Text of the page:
Classical Tradition slides Greek and Early Roman Architecture 12-11-2003

Classical Tradition slides Greek and Early Roman Architecture 12-11-2003

Slide 1: Map of Middle East

Slide 2: Map of Ephesos

Slide 3: Ephesos Temple of Artemis
Ephesus_Temple_of_Artemis

Ephesus Temple of Artemis. jpg

But when I saw the sacred house of Artemis that towers to the clouds, the other Wonders were placed in the shade, for the Sun himself has never looked upon its equal outside Olympus.

Antipater of Sidon

Although the foundation of the temple dates back to the seventh century BC, the structure that earned a spot in the list of Wonders was built around 550 BC. Referred to as the great marble temple, or temple D, it was sponsored by the Lydian king Croesus and was designed by the Greek architect Chersiphron. It was decorated with bronze statues sculpted by the most skilled artists of their time: Pheidias, Polycleitus, Kresilas, and Phradmon.

The temple served as both a marketplace and a religious institution. For years, the sanctuary was visited by merchants, tourists, artisans, and kings who paid homage to the goddess by sharing their profits with her. Recent archeological excavations at the site revealed gifts from pilgrims including statuettes of Artemis made of gold and ivory… earrings, bracelets, and necklaces… artifacts from as far as Persia and India.

On the night of 21st July 356 BC, a man named Herostratus burned the temple to ground in an attempt to immortalize his name. He did indeed. Strangely enough, Ephesos Library of Celsus
Ephesos_Library_of_Celsus

Slide 5: Palmyra Temple of Bel
Palmyra_Temple_of_Bel

Slide 6: Palmyra Temple of Bel ceiling
Palmyra_Temple_of_Bel_ceiling

Slide 7: Palmyra Colonnaded streets
Palmyra_Colonnaded_streets

Slide 8: Didyma Temple of Apollo
Didyma_Temple_of_Apollo

Slide 9: Petra Khasneh
Petra_Kasneh

Slide 10: Baalbeck Temple of Jupiter 32AD
Baalbeck_Temple_of_Jupiter

* Temple of Jupiter – The Sanctuary of Jupiter Heliopolitan

The compound of the Temple of Jupiter covers an area of about 27 0 square meters (6.5 acres), of which 10 0 square metres (2.5 acres) were open courtyards and stairways. The remaining 17 0 square meters (4 acres) were covered with peristyles, exedras and interior space. In order to chart the development of so large a complex, let us first consider the original nature of the site. At time of the Hellenistic conquest, Baalbek seems to have enjoyed enough fame to attract the attention of the rulers of the day. After the death of Alexander the Great in 323 BC the area became part of Ptolemies identified the Baal of Baalbek with their sun god and changed the name of the city into Heliopolis. This provided them with a unifying religious center at the eastern end of the empire. The triad of Baal-Aliyan-Anat was equated with Zeus-Hermes-Aphordite. Around 200 BC the Seleucids under Antiochus the Great won the area from the Ptolemies.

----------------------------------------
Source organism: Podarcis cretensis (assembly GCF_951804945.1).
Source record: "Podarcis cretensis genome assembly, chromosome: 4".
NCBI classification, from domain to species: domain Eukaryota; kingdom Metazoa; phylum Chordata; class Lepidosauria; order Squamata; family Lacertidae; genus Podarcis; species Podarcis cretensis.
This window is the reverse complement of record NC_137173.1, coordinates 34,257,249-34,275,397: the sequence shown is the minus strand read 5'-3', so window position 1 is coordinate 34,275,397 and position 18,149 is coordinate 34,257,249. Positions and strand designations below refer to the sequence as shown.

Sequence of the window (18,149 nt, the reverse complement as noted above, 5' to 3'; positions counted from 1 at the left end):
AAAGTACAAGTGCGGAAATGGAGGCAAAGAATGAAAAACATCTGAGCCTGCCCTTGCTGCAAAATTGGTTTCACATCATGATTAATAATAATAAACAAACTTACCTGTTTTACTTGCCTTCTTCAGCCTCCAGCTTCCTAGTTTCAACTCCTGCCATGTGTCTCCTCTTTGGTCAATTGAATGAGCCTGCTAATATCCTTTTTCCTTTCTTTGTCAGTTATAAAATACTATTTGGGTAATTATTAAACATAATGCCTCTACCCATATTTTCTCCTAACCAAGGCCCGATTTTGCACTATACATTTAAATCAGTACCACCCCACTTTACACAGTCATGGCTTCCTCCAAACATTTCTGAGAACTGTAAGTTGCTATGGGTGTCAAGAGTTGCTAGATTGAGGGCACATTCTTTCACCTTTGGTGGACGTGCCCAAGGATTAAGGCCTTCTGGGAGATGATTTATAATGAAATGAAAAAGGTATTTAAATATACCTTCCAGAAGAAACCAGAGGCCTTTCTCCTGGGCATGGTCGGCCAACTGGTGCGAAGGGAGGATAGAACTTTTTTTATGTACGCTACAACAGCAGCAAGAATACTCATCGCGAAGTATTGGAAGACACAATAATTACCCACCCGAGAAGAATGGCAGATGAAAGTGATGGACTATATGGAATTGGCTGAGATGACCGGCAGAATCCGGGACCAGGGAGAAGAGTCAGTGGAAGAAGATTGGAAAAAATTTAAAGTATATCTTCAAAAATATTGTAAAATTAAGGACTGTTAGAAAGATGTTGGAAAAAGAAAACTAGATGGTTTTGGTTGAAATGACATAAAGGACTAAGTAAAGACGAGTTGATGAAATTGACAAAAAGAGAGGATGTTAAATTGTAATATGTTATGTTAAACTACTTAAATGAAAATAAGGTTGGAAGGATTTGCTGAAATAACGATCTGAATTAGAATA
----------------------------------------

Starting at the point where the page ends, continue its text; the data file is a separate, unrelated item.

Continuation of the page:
They probably planned to add to the existing courtyard and its altar of sacrifice a temple which, according to their architectural tradition, was designed as an elevated, embellished monument in its own right, towering behind the altar, easily seen by all. Since the sanctuary was already was already on top of the existing hill, an artificial podium had to be created….

Slide 11: Baalbeck Temple of Bacchus
Baalbeck_Temple_of_Bacchus

Slide 12: Miletos Gate (Berlin, Pergamon museum)
Miletos_Gate

Slide 13: Pompeian wall paintings
Pompeian_Wall_Painting

Slide 14: Map and model of Rome
Rome_300AD_Map

Slide 15: Forum Romanum
Forum_Romanum http://www.forumromanum.org/index2.html

Slide 16: Capitol Temple of Jupiter
Rome_Temple_of_Jupiter

Slide 17: Tivoli Temple of Vesta
Tivoli_Temple_of_Vesta_Piranesi

Slide 18: Temple of Castor and Pollux (Augustan AD 6)
Rome_Temple_Castor_Pollux

Slide 19: Temple of Augustus (Maison Car�e), Nimes
Nimes_Maison_Caree

Slide 20: Forum of Augustus & Temple of Mars Ultor (c.2 BC)
Rome_Forum_Augustus_Mars_Ultor

Slide 21: Temple of Concord (AD 10)
Rome_Temple_of_Concord

Traditionally vowed in 367 BC to commemorate the reconciliation between patricians and plebians, the Temple of Concord was rebuilt in 121 BC to foster harmony after the murder of Gracchus. It was restored during the reign of Augustus by Tiberius, who probably rededicated the Temple in AD 12. The restoration was distinguished by its opulent marble and rich architectural ornamentation. In the cella, which is the central chamber or sanctuary of a temple, a row of Corinthian columns, the capitals of which had pairs of leaping rams in place of the corner volutes, was raised on a continuous plinth projecting from the wall, which divided the cella into bays, each containing a niche. Such was the wealth of fine Greek sculpture, paintings, and other works of art that the Temple seems to have been a museum….

Slide 22: Pont du Gard (Augustan)
Pont_du_Gard

Slide 23: Plan of Campus Martius
Rome_Campus_Martius

Slide 24: Theatre of Pompey(image not found)

Slide 25: Theatre of Marcellus (cf. Tabularium)
Rome_Theatre_Marcellus

Slide 26: Mausoleum of Augustus
Rome_Mausoleum_of_Augustus

Slide 27: Mausoluem of Augustus model
Rome_Mausoleum_of_Augustus_model

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